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Bladder Cancer


The urinary system includes the kidneys, ureters, bladder, and urethra. This body system makes, stores, and gets rid of liquid waste called urine. The two kidneys filter blood to collect waste and make urine. The ureters are small tubes that carry urine from each kidney to the bladder. The bladder is where urine is stored before it leaves the body. The urethra is the tube urine goes through to leave the body.

Bladder cancer means that certain cells in the bladder have changed in ways that aren’t normal.

When bladder cancer forms

Cancer is a disease that causes cells to change and multiply out of control. The multiplying cells may form a lump of tissue (tumor). With time, the cancer cells destroy healthy tissue. They may spread to other parts of the body. Why some cells become cancer is not always clear. But bladder cancer is strongly linked to cigarette smoking. The longer a person smokes and the more a person smokes, the greater that person’s chances of developing bladder cancer.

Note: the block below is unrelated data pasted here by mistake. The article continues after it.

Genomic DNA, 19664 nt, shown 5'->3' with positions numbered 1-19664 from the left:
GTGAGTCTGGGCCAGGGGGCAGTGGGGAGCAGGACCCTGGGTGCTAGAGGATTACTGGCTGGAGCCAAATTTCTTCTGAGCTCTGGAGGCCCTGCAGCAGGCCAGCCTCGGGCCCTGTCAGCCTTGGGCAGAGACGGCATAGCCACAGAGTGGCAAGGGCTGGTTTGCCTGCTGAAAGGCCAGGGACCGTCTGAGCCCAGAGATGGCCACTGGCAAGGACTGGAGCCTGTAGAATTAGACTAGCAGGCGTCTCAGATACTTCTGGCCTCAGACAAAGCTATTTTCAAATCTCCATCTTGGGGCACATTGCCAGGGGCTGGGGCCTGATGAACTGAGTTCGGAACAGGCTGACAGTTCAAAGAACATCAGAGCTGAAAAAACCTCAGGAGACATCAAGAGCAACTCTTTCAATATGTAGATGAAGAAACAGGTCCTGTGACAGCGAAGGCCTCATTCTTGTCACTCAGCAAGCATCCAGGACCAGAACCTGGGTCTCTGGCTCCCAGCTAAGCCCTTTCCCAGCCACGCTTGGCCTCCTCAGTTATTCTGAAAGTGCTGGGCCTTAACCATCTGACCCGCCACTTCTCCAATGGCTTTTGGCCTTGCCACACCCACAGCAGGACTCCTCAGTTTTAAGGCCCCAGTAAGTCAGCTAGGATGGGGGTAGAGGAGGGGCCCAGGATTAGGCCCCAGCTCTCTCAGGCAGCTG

Types of cancer that may form

Most bladder cancers are urothelial carcinomas, also called transitional cell carcinomas. They start in the cells that line the inside of the bladder. Bladder cancer may grow in different ways:

  • Papillary tumors stick out from the bladder lining on a stalk. They tend to grow toward the bladder cavity, away from the bladder wall, instead of deeper into the layers of the bladder wall.
  • Flat tumors do not stick out from the bladder lining. These tumors are more likely than papillary tumors to grow deeper into the layers of the bladder wall.
  • Carcinoma in situ (CIS) is a cancerous patch of flat tumor cells that is only in the inner layer of the bladder lining and has not spread to deeper tissue. The patch may look almost normal or may look inflamed.

Each type of tumor can be present in one or more areas of the bladder, and more than one type can be present at the same time.